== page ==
used when I can't seat in front on my main
system at home.

Reply Score: 1

RE: Apple's missing the point ...
by lqsh on Fri 24th Apr 2009 03:28 UTC in reply to "Apple's missing the point ..."
lqsh Member since:
2007-01-01

I disagree.

Netbooks are too hard to type on, too hard to read, too small to view web pages, and too cheap to last.

Reply Score: 3

RE[2]: Apple's missing the point ...
by leos on Fri 24th Apr 2009 03:34 UTC in reply to "RE: Apple's missing the point ..."
leos Member since:
2005-09-21

I disagree.

Netbooks are too hard to type on, too hard to read, too small to view web pages, and too cheap to last.


There is no evidence that the build quality is any worse than the average laptop. They should be more reliable because of LED backlights, and solid storage (at least in my EeePC). I know I've dropped it a couple times already with no problems.

Reply Score: 2

Bobthearch Member since:
2006-01-27

There is no evidence that the build quality is any worse than the average laptop. They should be more reliable because of LED backlights, and solid storage (at least in my EeePC). I know I've dropped it a couple times already with no problems.

I agree. The EeePC feels more durable than many laptops costing 4X more, especially in the hinge area.

Reply Score: 3

Netbooks CAN work
by RavinRay on Fri 24th Apr 2009 04:32 UTC in reply to "RE: Apple's missing the point ..."
RavinRay Member since:
2005-11-26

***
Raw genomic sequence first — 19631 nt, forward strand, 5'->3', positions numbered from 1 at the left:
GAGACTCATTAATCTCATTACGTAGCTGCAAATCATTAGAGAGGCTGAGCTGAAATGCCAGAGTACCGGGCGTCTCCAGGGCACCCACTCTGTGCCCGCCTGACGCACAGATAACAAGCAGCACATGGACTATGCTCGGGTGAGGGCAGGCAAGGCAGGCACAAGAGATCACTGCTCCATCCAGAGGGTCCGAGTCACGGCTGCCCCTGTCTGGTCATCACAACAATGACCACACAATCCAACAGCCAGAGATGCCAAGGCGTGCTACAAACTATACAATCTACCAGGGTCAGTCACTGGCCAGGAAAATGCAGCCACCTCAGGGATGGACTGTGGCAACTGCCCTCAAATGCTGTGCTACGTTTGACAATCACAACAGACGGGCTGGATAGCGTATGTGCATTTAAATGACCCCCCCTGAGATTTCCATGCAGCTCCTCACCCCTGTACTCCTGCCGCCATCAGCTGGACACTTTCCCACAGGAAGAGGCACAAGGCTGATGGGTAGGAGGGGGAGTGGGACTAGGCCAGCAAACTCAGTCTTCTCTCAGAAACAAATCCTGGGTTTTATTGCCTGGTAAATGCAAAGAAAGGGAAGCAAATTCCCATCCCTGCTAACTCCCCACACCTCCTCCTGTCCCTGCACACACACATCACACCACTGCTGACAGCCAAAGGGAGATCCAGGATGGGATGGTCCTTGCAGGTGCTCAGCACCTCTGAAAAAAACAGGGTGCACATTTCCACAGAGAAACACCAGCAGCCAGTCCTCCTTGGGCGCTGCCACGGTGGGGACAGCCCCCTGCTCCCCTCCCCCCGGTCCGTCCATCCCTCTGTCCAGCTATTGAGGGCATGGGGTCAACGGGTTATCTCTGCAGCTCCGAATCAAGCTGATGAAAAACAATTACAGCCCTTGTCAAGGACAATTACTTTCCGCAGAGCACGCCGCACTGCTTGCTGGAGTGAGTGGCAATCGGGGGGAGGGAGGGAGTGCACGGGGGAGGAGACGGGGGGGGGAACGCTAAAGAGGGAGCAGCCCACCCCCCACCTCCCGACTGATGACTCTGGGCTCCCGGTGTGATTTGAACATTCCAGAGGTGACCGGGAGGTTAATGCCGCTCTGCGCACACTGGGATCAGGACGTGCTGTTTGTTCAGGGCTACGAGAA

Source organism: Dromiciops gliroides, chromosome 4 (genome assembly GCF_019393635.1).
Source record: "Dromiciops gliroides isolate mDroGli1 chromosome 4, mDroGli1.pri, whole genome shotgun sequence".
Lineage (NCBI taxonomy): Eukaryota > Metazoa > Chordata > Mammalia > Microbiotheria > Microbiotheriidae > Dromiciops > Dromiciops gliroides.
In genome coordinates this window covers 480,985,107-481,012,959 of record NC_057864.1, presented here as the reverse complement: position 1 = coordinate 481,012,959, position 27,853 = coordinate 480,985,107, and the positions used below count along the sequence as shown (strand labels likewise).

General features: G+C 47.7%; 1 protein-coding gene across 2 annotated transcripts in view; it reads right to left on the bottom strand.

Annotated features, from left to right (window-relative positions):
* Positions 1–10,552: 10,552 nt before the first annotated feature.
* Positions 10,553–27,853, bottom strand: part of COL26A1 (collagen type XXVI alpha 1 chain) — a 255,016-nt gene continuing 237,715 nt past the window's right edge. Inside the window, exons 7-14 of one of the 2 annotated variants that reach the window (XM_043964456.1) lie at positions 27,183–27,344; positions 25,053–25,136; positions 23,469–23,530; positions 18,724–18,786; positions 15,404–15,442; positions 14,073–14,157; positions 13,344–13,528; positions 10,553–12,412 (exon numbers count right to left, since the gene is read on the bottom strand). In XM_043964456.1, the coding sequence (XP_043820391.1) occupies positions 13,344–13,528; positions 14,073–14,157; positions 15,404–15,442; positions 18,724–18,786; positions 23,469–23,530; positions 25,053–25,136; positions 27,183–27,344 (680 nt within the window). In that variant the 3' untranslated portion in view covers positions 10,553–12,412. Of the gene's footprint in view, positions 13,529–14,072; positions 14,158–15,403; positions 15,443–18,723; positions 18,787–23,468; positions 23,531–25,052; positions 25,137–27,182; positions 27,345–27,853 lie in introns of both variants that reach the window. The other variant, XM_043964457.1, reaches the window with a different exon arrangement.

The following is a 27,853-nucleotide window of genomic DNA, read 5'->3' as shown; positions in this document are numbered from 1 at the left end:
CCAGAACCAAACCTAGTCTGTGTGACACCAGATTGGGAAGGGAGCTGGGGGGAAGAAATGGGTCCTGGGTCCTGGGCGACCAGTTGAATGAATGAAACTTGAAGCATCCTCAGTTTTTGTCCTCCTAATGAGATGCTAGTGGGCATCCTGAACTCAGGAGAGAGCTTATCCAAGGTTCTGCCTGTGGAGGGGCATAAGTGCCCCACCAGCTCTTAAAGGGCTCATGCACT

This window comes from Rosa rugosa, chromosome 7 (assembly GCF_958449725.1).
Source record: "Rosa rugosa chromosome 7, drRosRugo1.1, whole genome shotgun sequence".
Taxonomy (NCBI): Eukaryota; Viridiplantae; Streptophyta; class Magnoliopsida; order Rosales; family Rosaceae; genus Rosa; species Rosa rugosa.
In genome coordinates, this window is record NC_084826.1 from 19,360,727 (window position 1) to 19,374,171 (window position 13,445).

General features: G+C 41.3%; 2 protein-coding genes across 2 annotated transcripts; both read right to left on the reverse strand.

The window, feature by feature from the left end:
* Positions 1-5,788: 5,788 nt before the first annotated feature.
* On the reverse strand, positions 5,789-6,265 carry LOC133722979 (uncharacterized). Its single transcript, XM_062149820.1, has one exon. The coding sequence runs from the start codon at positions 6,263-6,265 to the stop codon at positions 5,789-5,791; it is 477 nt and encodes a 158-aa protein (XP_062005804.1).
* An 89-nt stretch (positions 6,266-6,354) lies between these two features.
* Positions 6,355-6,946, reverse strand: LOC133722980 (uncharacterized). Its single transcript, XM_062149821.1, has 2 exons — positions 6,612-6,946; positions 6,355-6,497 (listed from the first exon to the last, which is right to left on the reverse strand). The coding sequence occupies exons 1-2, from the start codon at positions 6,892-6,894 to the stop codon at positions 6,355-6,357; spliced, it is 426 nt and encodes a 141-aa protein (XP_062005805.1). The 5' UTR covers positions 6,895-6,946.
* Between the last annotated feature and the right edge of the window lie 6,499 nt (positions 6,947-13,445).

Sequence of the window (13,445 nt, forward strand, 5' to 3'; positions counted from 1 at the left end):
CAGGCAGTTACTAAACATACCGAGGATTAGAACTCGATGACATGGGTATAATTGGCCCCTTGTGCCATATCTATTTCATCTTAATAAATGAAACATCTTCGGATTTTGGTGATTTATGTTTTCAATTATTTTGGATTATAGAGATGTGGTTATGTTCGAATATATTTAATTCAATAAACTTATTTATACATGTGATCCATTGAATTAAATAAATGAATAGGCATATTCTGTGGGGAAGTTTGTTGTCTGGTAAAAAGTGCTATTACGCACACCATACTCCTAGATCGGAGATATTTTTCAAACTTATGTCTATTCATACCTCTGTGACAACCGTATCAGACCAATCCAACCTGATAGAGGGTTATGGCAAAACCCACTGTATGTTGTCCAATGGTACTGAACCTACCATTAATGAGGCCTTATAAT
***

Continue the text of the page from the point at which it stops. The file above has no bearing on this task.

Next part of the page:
I disagree. Netbooks are too hard to type on, too hard to read, too small to view web pages, and too cheap to last.

Huh? Not for me and my IdeaPad S10, and for the students I've seen around campus using them. We all have different threshold and tolerance levels, after all. And too cheap to last? The oldest netbooks (the original Eee) is just appoaching two years in usage; if units of those are still working, I'd consider them stable.

Reply Score: 1

Bobthearch Member since:
2006-01-27

I disagree.

Netbooks are too hard to type on, too hard to read, too small to view web pages, and too cheap to last.


It is very difficult to type on one - substandard size and mediocre tactile feedback. Better than many laptops, but nowhere near as 'clicky' as a real keyboard. Data entry with no number pad is especially frustrating.

The small screen is difficult for me too. It's good for a couple minutes at a time, but I couldn't stare at it all day without going blind. But think of the tiny screens on cell phones, PDAs, and portable game systems; and how much time people spend using those.

So obviously the netbooks are a poor substitute for a full size desktop. But they're not intended to be. Instead, think of them as an Extreme PDA - a Dell Axim that runs a full version of XP, has a screen that's 4X larger, has a physical keyboard, and costs half as much. Not that doesn't sound bad, does it?

Reply Score: 2

darknexus Member since:
2008-07-15

I might be the only one, but I don't miss the numpad. For me, it's always been easier, even when entering long strings of numbers, to keep my hands stationary instead of moving one of them off to the side to reach a numpad.

Reply Score: 2

bnolsen Member since:
2006-01-06

Which netbook is hard to type on?

There's multiple (more than 5) different netbooks, possibly even more than 10.

The first asus EEE keyboards were pure crap. I bought an acer aspire one specifically because its keyboard is superior to the 17" HP at work and my wife's 12" compaq. I can actually touch type this keyboard with no adjustments and the tactilefeel is good. Interestingly enough the netbook gets the most use in bed where its a bit harder to get in a position to type with both hands.

Posts above hit it dead on. Its about price and perceived value. If apple sold a netbook at netbook prices it would likely destroy their profits and make their high margin lines look very expensive (and they are).

Reply Score: 3

phoenix Member since:
2005-07-11

I disagree.

Netbooks are too hard to type on,